It can be difficult to ensure assertive behaviour in all areas of your life. Barriers to assertiveness can be fear of conflict, upsetting people, or coming across as bossy. It can also be aggressive approaches that are thought to be assertive. I find that many people misunderstand what assertiveness is. It is a critical aspect of leadership to build trust and respect.
Defining Assertive Behaviour
One dictionary definition of assertive is “Having or showing a confident and forceful personality.” Another gives it as “Someone who is assertive states their needs and opinions clearly, so that people take notice”
My understanding of assertive behaviour is when you express yourself clearly and firmly, but not at the expense of others. You are self assured and confident without being arrogant. You see people from an ‘I’m OK, You’re OK’ perspective and communicate ‘adult to adult’. You can acknowledge the needs, rights and values of others while being true to your own. This requires honest, open and direct expression of your point of view or feelings. It is about being decisive and asking firmly and calmly for what you want. It does mean you being willing to compromise if the other person’s needs are different to yours. This needs understanding and respecting the other person’s point of view. You are aiming for a win-win result.
Skills for Assertive Behaviour
Below are some of the skills that assertive people tend to have. You may like to consider which of these you are good at and which you need to improve. You may also know of others that are not listed here.
- Confidence and good self esteem.
- Knowledge of your rights, needs, what is important and outcome wanted.
- Good communicator who can get clear understanding for all parties.
- Active listening.
- Tolerance and empathy.
- Positive outlook.
- Open, honest and genuine.
- True to own values – show integrity.
- Flexible and open minded to other ideas.
- Fair and consistent.
- Good questioning ability.
Problems can arise from not being assertive. These may be upsetting people, not speaking your mind or getting the outcomes you need, feeling guilty about saying no, undermining of your confidence, unsuccessful encounters and poor relationships. You may find yourself repeating the same behaviours. Your thinking can lead you to feel stuck in a certain situation.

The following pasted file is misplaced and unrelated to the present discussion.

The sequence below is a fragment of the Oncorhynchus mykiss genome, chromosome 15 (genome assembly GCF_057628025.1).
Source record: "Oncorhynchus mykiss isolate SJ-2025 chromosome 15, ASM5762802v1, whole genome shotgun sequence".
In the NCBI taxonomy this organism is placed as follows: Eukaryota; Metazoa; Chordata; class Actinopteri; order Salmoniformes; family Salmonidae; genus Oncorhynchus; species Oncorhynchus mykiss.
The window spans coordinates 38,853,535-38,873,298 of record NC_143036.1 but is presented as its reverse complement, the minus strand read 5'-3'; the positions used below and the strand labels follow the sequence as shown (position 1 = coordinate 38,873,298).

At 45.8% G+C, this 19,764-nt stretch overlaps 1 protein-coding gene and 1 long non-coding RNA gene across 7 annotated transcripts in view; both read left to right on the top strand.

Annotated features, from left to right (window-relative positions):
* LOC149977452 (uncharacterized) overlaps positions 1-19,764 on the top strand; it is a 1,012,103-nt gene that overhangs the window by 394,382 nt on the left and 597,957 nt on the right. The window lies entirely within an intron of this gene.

Outcomes and Benefits of Being Assertive
If you think back to times when you were assertive, what were the outcomes? How did you feel afterwards? Possibilities are:
Positive outcome – it worked.
In the majority of assertive encounters, there is a successful outcome for both parties. Whilst you may not have achieved exactly what you wanted, there is a win- win situation. Both parties are happy with the result. This tends to be better then a compromise, where both agree to something but neither are entirely happy with it.
Greater clarity and certainty
An assertive conversation tends to lead to greater awareness and understanding of issues. Empathy abounds. Expectations of both parties are clear and there is clarity of what actions need to be taken. In the workplace, this can lead to greater confidence that things will get done when you are not there.
Sense of accomplishment
When you can get a good outcome from a difficult situation, this can be highly satisfying for all parties and lead to greater confidence to deal with future situations when they arise. You can feel happier and good about yourself. There is a sense of relief when a problem is resolved. This leads to less stress.
Meaningful and assertive relationships will help build trust and respect. This in turn can lead to a better atmosphere, stronger relationships and teamwork. It enables you to delegate more. Assertive behaviour helps build currency in your emotional bank account.
Improved productivity and initiative
Motivation and productivity improve where people feel respected, trusted and fairly treated. In the absence of threat, aggression or unfairness, the brain is set free to think more creatively. People show more initiative. When you use questions, so you ask rather than tell, this increases the capacity of people to think for themselves.
Given the benefits , why would you choose not to be assertive?
Determining and Developing Assertive Behaviour
You can assess your capacity to be assertive with the powerful Judgement Index. It enables you to understand where you or your team are strong or need support. This will help with recruiting, managing existing employees; and defining training needs.
Delegates’ feedback from our recent Being Assertive course identified the following results:
- I gave myself permission for the first time in my life to say what I truly felt and this was OK.
- It helped me realise the importance of setting expectations and how many misunderstandings come from unclear expectations.
- It gave me the confidence to give orders, especially to people older than me.
- I realised that how people respond to what I say is their choice.
- I have earned greater respect from my colleagues.
- I now follow through in an assertive way, which ensures things get done.
- Certain long term difficult situations have been dealt with and we have moved on to a better relationship.